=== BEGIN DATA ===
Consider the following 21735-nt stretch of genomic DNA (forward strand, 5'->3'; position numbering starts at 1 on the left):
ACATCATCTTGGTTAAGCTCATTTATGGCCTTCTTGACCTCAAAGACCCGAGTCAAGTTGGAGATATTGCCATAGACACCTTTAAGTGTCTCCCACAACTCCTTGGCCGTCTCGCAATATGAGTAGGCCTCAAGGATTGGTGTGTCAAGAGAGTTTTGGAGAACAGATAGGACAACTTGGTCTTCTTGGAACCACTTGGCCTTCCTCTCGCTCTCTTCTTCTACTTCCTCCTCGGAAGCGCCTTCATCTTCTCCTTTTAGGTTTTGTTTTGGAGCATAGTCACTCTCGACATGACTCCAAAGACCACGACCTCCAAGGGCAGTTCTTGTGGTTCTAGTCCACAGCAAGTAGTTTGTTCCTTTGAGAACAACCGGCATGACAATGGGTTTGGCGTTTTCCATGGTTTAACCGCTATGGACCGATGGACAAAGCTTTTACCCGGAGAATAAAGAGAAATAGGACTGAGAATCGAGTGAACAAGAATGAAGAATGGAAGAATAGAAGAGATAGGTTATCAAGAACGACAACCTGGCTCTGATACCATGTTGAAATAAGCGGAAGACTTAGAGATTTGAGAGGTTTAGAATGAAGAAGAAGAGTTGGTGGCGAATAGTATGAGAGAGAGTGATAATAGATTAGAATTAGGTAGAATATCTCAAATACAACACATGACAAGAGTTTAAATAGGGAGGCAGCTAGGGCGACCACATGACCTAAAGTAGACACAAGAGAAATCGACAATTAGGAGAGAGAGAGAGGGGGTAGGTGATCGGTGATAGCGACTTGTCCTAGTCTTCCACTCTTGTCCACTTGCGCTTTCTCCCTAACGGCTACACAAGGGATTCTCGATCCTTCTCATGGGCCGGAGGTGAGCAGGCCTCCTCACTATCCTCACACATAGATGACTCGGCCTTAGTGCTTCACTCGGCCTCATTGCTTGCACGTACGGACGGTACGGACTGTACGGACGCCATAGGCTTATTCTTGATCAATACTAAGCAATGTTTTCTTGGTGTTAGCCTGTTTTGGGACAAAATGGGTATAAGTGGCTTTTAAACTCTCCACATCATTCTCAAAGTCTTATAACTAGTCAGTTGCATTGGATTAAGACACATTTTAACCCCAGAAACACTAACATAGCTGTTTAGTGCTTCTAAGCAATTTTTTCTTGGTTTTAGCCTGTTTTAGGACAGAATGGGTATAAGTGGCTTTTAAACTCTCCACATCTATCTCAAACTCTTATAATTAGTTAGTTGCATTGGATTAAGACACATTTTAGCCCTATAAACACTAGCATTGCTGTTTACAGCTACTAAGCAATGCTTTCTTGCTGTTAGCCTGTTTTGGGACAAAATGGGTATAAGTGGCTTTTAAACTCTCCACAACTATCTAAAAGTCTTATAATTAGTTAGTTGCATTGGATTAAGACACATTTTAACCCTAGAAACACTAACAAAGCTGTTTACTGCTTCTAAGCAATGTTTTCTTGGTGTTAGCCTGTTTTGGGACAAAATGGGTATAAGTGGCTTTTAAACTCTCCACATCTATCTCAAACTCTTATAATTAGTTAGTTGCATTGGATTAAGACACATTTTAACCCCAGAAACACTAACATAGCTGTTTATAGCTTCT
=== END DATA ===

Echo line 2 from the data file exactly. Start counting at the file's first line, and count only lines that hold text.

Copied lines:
ACATCATCTTGGTTAAGCTCATTTATGGCCTTCTTGACCTCAAAGACCCGAGTCAAGTTGGAGATATTGCCATAGACACCTTTAAGTGTCTCCCACAACTCCTTGGCCGTCTCGCAATATGAGTAGGCCTCAAGGATTGGTGTGTCAAGAGAGTTTTGGAGAACAGATAGGACAACTTGGTCTTCTTGGAACCACTTGGCCTTCCTCTCGCTCTCTTCTTCTACTTCCTCCTCGGAAGCGCCTTCATCTTCTCCTTTTAGGTTTTGTTTTGGAGCATAGTCACTCTCGACATGACTCCAAAGACCACGACCTCCAAGGGCAGTTCTTGTGGTTCTAGTCCACAGCAAGTAGTTTGTTCCTTTGAGAACAACCGGCATGACAATGGGTTTGGCGTTTTCCATGGTTTAACCGCTATGGACCGATGGACAAAGCTTTTACCCGGAGAATAAAGAGAAATAGGACTGAGAATCGAGTGAACAAGAATGAAGAATGGAAGAATAGAAGAGATAGGTTATCAAGAACGACAACCTGGCTCTGATACCATGTTGAAATAAGCGGAAGACTTAGAGATTTGAGAGGTTTAGAATGAAGAAGAAGAGTTGGTGGCGAATAGTATGAGAGAGAGTGATAATAGATTAGAATTAGGTAGAATATCTCAAATACAACACATGACAAGAGTTTAAATAGGGAGGCAGCTAGGGCGACCACATGACCTAAAGTAGACACAAGAGAAATCGACAATTAGGAGAGAGAGAGAGGGGGTAGGTGATCGGTGATAGCGACTTGTCCTAGTCTTCCACTCTTGTCCACTTGCGCTTTCTCCCTAACGGCTACACAAGGGATTCTCGATCCTTCTCATGGGCCGGAGGTGAGCAGGCCTCCTCACTATCCTCACACATAGATGACTCGGCCTTAGTGCTTCACTCGGCCTCATTGCTTGCACGTACGGACGGTACGGACTGTACGGACGCCATAGGCTTATTCTTGATCAATACTAAGCAATGTTTTCTTGGTGTTAGCCTGTTTTGGGACAAAATGGGTATAAGTGGCTTTTAAACTCTCCACATCATTCTCAAAGTCTTATAACTAGTCAGTTGCATTGGATTAAGACACATTTTAACCCCAGAAACACTAACATAGCTGTTTAGTGCTTCTAAGCAATTTTTTCTTGGTTTTAGCCTGTTTTAGGACAGAATGGGTATAAGTGGCTTTTAAACTCTCCACATCTATCTCAAACTCTTATAATTAGTTAGTTGCATTGGATTAAGACACATTTTAGCCCTATAAACACTAGCATTGCTGTTTACAGCTACTAAGCAATGCTTTCTTGCTGTTAGCCTGTTTTGGGACAAAATGGGTATAAGTGGCTTTTAAACTCTCCACAACTATCTAAAAGTCTTATAATTAGTTAGTTGCATTGGATTAAGACACATTTTAACCCTAGAAACACTAACAAAGCTGTTTACTGCTTCTAAGCAATGTTTTCTTGGTGTTAGCCTGTTTTGGGACAAAATGGGTATAAGTGGCTTTTAAACTCTCCACATCTATCTCAAACTCTTATAATTAGTTAGTTGCATTGGATTAAGACACATTTTAACCCCAGAAACACTAACATAGCTGTTTATAGCTTCT